As we meander through life we carry a figurative bucket filled to the brim with coulda/shouldas, decision points where we screwed up. As a certain milestone birthday approaches, I pawed through the bucket and unearthed dozens of epic, awesomely blockheaded and consequential screwups.
Surely, I reflected, no one person could have made so many egregious mistakes, missed so many obvious opportunities and displayed such profound ignorance of the world around him.
So here are a few, including one ringer. Guess which one is fake, and I’ll join you for a beer after work and give you free investment tips!
• 1956 — In Aspen with pals, hoping we can get served at one of the low-rent downtown bars. Walking through the then-shabby little town, I noticed a For Sale sign in front of a stately brick house on a big lot surrounded by a wrought-iron fence. The sign noted a recent price cut to $15,500. My thought: Who would be crazy enough to pay that much for some Aspen dump?
• 1958 — I had a sweet little 1956 MGA roadster. In Denver one afternoon, I stopped at a vintage car dealership. The owner pitched me on a Duesenberg SJ — he’d take the MGA in trade, and I’d have to make payments for a few years. I demurred — why would I want something that big, that old and that impractical? Had I bought the SJ, stuck it in a garage and sent it to Barrett-Jackson this year, I could retire with a comfortable seven-figure bank balance. And had I kept the MGA, I’d have a nice little appreciating asset. Instead, I’m driving a broken-down 2002 Nissan Xterra.
• 1964 — In Tahiti, just married and trying to figure out what to do with my life. I could have stayed in paradise, chartered my sailboat and invested for the future. An opportunity: 100 acres of beachfront land in Puna’auia, a then sparsely populated area a few miles from Papeete. The price: $30,000. I passed, and left the island.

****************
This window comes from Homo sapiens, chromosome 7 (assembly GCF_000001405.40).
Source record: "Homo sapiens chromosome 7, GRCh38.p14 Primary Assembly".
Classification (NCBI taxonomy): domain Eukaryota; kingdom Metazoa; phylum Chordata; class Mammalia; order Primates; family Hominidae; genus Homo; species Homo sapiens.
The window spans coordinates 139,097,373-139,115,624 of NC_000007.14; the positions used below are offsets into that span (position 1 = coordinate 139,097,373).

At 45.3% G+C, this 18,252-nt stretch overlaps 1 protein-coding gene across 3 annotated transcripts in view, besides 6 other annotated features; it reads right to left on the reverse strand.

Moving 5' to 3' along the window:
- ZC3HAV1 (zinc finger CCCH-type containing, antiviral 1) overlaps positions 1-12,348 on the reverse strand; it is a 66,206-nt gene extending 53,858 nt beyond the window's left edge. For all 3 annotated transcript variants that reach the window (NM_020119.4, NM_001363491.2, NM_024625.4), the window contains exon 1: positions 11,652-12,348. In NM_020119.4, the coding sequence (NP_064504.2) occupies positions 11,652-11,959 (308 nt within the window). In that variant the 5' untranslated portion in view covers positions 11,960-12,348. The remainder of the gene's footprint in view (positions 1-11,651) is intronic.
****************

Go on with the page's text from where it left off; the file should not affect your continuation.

• 1970 — In New York City, my childhood friend and NYC resident Tim Collins was an art collector. At a party at his townhouse I met Alice Neel, an artist who had painted portraits of both Tim and his mom. Neel, a lively 70-year-old, offered to paint me.
“You don’t have to pay me unless you want the painting,” she said. “But there’s a condition — no clothes.”
Ashamed of my then-flabby bod, I declined. Neel is now considered to be the greatest American portraitist of the 20th century.
• 1972 — I was living in New York at 27 Washington Square North. The city was close to rock bottom, three years before the famous Daily News headline (Ford to City: Drop Dead!). The owner of the building wanted to condo it, giving existing tenants first dibs. I was no fool — I knew that New York City real estate, however prime, would never be worth anything. I moved to another rental.
• 1981 — Back to Colorado Springs, we rented a house in Rockrimmon and looked for a place to buy. A three-story Victorian on Tejon Street was for sale, just steps from my childhood house. The price: $70,000. I liked it, but my then-spouse didn’t. It reminded her of houses in a ramshackle, dangerous neighborhood of the eastern city where she grew up. I caved, and we stayed in the Rockrimmon rental.
• 1986 — My stockbroker, Dennis, called and pitched me on a stock that was about to go public. I brusquely interrupted his pitch.
“Dennis, it’s a software company,” said I with uninformed authority. “All software companies go broke, and this is no exception.”
“I can get you 500 shares,” Dennis continued. “There’s a lot of interest in this company — I think it’ll stick around.”
The company: Microsoft. Those 500 shares would be worth $3.6 million today.
• 2003 — Swapping brags about our clever descendants, a college friend told me about his grandson, Mark Zuckerberg.
“He’s scary, he’s so brilliant,” he said. “Someday he’ll rule the world. He’s about to drop out of Harvard and start a company. We should all invest.”
I told him my son did a high-tech startup a few years back, and it didn’t work out.
“So I think I’ll pass,” I said.
The point: When opportunity knocks, it’s disruptive, inconvenient and unrecognizable. It’s also persistent — so much so that I expect a few more shots at the brass ring. n CSBJ